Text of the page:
Editor’s note: There are 27 Pennsylvania counties under this watch, including Berks.
Keith Hilliard has been watching the sky from his farm in Sugarloaf Township, hoping for rain.
Hilliard hasn’t seen the weather he’d like so far this spring.
The dry weather helped him plant seeds, but now, “if we don’t get any rain, it will affect those crops pretty quickly,” he said.
Some crops are worth irrigating for Hilliard, president of the Luzerne County Farm Bureau. Others won’t offer enough return on his investment. About 40 percent of his hay crop has already been affected by the dry weather.
“There’s not a whole lot you can do with a lack of rain,” he said.
Map of Pennsylvania highlighting Chester County (Photo credit: Wikipedia)
Unofficially, summer 2013 will go down as perhaps the wettest on record in the Philadelphia region, borne out by rainfall totals from Chester County.
From June 1 to Aug. 31, the National Weather Service at Mount Holly, N.J., recorded 22.18 inches of rainfall, according to Jim Bunker, an observation program leader at the facility. It rained 10.56 inches in June, a stunning 13.24 inches in July and 5.91 inches in August, he said in an interview Friday.
That is in stark contrast to the normal amount of precipitation in those three months of 11.28 inches in Philadelphia, Bunker said. Although he indicated that the rainfall was the most recorded in the city, he could not find the previous maximum figure.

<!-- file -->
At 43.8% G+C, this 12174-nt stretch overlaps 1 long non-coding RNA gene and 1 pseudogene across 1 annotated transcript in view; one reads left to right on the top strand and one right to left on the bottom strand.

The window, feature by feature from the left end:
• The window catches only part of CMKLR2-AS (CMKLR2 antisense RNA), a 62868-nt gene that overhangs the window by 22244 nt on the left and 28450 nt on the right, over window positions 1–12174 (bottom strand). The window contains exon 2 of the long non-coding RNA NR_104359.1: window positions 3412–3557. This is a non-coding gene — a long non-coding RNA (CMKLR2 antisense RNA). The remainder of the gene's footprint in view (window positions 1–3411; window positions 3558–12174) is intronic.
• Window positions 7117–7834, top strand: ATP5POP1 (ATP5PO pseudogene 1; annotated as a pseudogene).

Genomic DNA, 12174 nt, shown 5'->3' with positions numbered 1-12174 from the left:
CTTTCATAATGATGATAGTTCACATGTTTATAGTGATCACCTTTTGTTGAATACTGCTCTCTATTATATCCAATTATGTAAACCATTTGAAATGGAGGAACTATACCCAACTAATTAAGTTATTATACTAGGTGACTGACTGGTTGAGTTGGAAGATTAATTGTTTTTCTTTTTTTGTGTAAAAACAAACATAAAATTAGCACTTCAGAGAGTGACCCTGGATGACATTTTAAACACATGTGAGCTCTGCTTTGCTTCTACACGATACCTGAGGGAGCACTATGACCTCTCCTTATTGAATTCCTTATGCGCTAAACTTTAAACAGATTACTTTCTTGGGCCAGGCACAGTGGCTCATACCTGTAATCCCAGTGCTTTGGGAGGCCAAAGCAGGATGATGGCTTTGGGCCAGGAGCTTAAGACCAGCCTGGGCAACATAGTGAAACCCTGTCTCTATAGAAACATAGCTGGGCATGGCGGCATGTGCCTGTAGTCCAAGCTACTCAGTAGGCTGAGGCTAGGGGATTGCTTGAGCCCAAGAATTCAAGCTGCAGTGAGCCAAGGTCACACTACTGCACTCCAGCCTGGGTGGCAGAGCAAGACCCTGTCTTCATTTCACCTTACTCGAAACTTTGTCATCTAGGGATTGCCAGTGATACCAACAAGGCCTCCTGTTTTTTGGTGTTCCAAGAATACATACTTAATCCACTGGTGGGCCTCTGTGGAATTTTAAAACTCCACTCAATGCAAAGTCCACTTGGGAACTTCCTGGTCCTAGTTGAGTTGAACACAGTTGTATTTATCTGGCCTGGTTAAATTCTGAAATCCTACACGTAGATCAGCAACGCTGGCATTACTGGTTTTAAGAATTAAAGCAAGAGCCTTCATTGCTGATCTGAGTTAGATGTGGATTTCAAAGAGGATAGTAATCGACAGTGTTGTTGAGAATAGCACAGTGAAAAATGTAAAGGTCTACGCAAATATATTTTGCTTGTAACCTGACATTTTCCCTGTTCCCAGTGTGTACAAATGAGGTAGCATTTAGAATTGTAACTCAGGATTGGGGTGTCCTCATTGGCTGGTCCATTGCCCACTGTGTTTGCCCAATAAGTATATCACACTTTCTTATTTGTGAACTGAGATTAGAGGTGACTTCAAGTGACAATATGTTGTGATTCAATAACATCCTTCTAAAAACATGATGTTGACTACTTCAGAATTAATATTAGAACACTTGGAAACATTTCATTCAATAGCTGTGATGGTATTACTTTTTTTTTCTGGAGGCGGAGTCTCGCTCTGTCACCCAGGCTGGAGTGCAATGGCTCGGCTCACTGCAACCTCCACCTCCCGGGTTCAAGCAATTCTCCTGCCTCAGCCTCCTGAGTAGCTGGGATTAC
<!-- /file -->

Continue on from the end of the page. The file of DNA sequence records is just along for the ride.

The region has experienced 36.55 inches of rain in 2013, significantly above the normal amount of 28.76 inches, Bunker said.
Who would have ever thought proximity to Route 422 would be a litmus test for a good corn crop? Certainly not I. However, that is the case in Berks County. Farms south of 422 are in good shape and farms north of 422 are suffering.
July’s above normal temperatures, coupled with a lack of rain has caused tremendous damage to corn crops in Berks County located north of 422. Farms south of 422 received more rain and the clay-like soil holds moisture better. Most farms in Berks County do not use irrigation to water crops.
Berks County is not the only place where the corn crop is doing poorly. Nationwide it is estimated that corn yields will be down 40 percent! This translates into higher prices at the supermarket for you and I!
Another casualty of the heat has been milk production. Cows do not like heat (sounds familiar) and when they are hot they eat less and produce less milk!